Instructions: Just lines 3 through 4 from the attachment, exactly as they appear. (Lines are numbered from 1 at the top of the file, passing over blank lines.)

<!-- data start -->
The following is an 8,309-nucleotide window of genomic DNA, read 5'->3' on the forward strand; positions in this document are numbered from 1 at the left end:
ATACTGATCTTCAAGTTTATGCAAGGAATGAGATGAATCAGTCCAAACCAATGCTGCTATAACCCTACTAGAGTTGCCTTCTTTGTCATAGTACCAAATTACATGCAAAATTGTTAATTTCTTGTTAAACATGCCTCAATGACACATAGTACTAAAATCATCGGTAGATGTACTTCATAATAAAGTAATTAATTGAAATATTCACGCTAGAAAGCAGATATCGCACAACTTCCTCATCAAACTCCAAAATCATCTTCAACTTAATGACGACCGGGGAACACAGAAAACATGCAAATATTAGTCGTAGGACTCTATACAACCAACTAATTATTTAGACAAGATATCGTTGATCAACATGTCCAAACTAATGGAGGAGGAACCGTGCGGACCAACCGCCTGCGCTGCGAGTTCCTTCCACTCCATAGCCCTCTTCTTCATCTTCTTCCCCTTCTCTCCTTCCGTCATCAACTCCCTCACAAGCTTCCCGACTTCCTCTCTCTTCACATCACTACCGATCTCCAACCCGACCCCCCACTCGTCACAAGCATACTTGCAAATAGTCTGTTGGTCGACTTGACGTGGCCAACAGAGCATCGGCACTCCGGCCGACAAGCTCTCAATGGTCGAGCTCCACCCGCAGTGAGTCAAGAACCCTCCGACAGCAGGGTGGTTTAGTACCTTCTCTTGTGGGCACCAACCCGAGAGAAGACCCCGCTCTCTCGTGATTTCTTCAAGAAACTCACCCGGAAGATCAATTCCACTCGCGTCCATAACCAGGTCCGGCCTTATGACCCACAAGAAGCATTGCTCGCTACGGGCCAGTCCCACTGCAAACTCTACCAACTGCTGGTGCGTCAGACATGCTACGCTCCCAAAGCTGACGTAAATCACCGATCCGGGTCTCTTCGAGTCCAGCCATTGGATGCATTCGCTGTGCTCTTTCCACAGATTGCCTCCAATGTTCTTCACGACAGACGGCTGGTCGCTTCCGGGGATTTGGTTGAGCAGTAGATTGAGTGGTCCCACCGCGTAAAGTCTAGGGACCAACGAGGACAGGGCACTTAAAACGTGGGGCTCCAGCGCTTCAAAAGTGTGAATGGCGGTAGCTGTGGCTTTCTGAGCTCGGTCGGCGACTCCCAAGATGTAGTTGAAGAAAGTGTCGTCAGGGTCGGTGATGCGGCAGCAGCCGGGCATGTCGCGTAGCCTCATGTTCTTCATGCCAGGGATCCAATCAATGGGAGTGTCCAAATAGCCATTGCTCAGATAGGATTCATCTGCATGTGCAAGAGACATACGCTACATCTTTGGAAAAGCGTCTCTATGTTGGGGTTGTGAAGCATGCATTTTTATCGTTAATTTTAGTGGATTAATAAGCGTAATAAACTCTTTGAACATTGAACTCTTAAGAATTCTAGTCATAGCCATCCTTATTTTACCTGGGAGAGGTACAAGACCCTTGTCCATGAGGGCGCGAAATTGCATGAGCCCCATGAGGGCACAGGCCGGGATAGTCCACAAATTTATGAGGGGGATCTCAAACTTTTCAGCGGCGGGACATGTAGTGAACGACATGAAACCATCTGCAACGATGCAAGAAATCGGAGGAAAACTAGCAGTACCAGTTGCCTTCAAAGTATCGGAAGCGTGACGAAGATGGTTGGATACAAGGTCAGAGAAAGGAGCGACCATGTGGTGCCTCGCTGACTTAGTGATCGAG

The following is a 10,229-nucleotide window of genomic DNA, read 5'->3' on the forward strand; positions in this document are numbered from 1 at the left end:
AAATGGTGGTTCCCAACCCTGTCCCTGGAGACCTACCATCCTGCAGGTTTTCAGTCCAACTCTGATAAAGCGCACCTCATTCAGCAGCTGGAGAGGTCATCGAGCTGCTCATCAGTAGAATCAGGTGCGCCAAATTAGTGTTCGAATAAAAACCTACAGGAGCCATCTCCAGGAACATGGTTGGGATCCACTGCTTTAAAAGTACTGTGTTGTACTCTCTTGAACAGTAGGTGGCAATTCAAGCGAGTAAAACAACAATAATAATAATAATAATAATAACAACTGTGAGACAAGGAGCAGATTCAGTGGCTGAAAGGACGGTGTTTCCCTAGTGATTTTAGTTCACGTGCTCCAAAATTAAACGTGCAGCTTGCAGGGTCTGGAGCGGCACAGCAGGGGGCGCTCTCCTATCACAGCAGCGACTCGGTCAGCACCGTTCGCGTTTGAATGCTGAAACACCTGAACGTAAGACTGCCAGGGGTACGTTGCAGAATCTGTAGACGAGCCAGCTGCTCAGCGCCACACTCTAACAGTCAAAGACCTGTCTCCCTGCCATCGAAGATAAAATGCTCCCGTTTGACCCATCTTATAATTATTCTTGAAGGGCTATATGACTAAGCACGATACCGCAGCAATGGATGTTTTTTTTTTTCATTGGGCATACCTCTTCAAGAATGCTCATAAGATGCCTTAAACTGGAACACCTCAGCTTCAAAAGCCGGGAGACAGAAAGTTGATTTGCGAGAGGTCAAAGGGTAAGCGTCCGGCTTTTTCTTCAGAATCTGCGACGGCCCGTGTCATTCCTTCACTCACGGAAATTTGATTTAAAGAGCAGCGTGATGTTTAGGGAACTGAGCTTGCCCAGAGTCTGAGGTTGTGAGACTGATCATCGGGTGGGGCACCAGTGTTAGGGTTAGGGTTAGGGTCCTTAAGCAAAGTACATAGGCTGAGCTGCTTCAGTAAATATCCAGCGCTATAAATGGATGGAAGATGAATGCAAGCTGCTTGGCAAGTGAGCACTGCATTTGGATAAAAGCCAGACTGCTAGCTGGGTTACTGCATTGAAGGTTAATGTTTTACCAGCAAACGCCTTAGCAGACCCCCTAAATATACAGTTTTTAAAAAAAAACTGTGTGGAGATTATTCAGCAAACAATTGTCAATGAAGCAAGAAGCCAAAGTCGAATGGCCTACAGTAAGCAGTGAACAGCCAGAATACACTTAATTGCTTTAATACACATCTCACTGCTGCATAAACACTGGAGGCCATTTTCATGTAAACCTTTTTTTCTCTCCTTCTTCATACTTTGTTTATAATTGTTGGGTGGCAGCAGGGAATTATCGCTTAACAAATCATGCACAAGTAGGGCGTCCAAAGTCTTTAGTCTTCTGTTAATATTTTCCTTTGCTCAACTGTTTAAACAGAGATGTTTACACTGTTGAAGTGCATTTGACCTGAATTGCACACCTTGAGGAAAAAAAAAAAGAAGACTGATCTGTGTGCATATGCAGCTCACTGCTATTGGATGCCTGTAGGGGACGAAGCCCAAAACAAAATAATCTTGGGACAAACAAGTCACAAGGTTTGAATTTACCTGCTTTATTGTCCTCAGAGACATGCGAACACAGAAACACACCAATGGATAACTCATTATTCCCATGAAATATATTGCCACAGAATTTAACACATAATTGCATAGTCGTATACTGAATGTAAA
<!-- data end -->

The following is a 10,229-nucleotide window of genomic DNA, read 5'->3' on the forward strand; positions in this document are numbered from 1 at the left end:
AAATGGTGGTTCCCAACCCTGTCCCTGGAGACCTACCATCCTGCAGGTTTTCAGTCCAACTCTGATAAAGCGCACCTCATTCAGCAGCTGGAGAGGTCATCGAGCTGCTCATCAGTAGAATCAGGTGCGCCAAATTAGTGTTCGAATAAAAACCTACAGGAGCCATCTCCAGGAACATGGTTGGGATCCACTGCTTTAAAAGTACTGTGTTGTACTCTCTTGAACAGTAGGTGGCAATTCAAGCGAGTAAAACAACAATAATAATAATAATAATAATAACAACTGTGAGACAAGGAGCAGATTCAGTGGCTGAAAGGACGGTGTTTCCCTAGTGATTTTAGTTCACGTGCTCCAAAATTAAACGTGCAGCTTGCAGGGTCTGGAGCGGCACAGCAGGGGGCGCTCTCCTATCACAGCAGCGACTCGGTCAGCACCGTTCGCGTTTGAATGCTGAAACACCTGAACGTAAGACTGCCAGGGGTACGTTGCAGAATCTGTAGACGAGCCAGCTGCTCAGCGCCACACTCTAACAGTCAAAGACCTGTCTCCCTGCCATCGAAGATAAAATGCTCCCGTTTGACCCATCTTATAATTATTCTTGAAGGGCTATATGACTAAGCACGATACCGCAGCAATGGATGTTTTTTTTTTTCATTGGGCATACCTCTTCAAGAATGCTCATAAGATGCCTTAAACTGGAACACCTCAGCTTCAAAAGCCGGGAGACAGAAAGTTGATTTGCGAGAGGTCAAAGGGTAAGCGTCCGGCTTTTTCTTCAGAATCTGCGACGGCCCGTGTCATTCCTTCACTCACGGAAATTTGATTTAAAGAGCAGCGTGATGTTTAGGGAACTGAGCTTGCCCAGAGTCTGAGGTTGTGAGACTGATCATCGGGTGGGGCACCAGTGTTAGGGTTAGGGTTAGGGTCCTTAAGCAAAGTACATAGGCTGAGCTGCTTCAGTAAATATCCAGCGCTATAAATGGATGGAAGATGAATGCAAGCTGCTTGGCAAGTGAGCACTGCATTTGGATAAAAGCCAGACTGCTAGCTGGGTTACTGCATTGAAGGTTAATGTTTTACCAGCAAACGCCTTAGCAGACCCCCTAAATATACAGTTTTTAAAAAAAAACTGTGTGGAGATTATTCAGCAAACAATTGTCAATGAAGCAAGAAGCCAAAGTCGAATGGCCTACAGTAAGCAGTGAACAGCCAGAATACACTTAATTGCTTTAATACACATCTCACTGCTGCATAAACACTGGAGGCCATTTTCATGTAAACCTTTTTTTCTCTCCTTCTTCATACTTTGTTTATAATTGTTGGGTGGCAGCAGGGAATTATCGCTTAACAAATCATGCACAAGTAGGGCGTCCAAAGTCTTTAGTCTTCTGTTAATATTTTCCTTTGCTCAACTGTTTAAACAGAGATGTTTACACTGTTGAAGTGCATTTGACCTGAATTGCACACCTTGAGGAAAAAAAAAAAGAAGACTGATCTGTGTGCATATGCAGCTCACTGCTATTGGATGCCTGTAGGGGACGAAGCCCAAAACAAAATAATCTTGGGACAAACAAGTCACAAGGTTTGAATTTACCTGCTTTATTGTCCTCAGAGACATGCGAACACAGAAACACACCAATGGATAACTCATTATTCCCATGAAATATATTGCCACAGAATTTAACACATAATTGCATAGTCGTATACTGAATGTAAA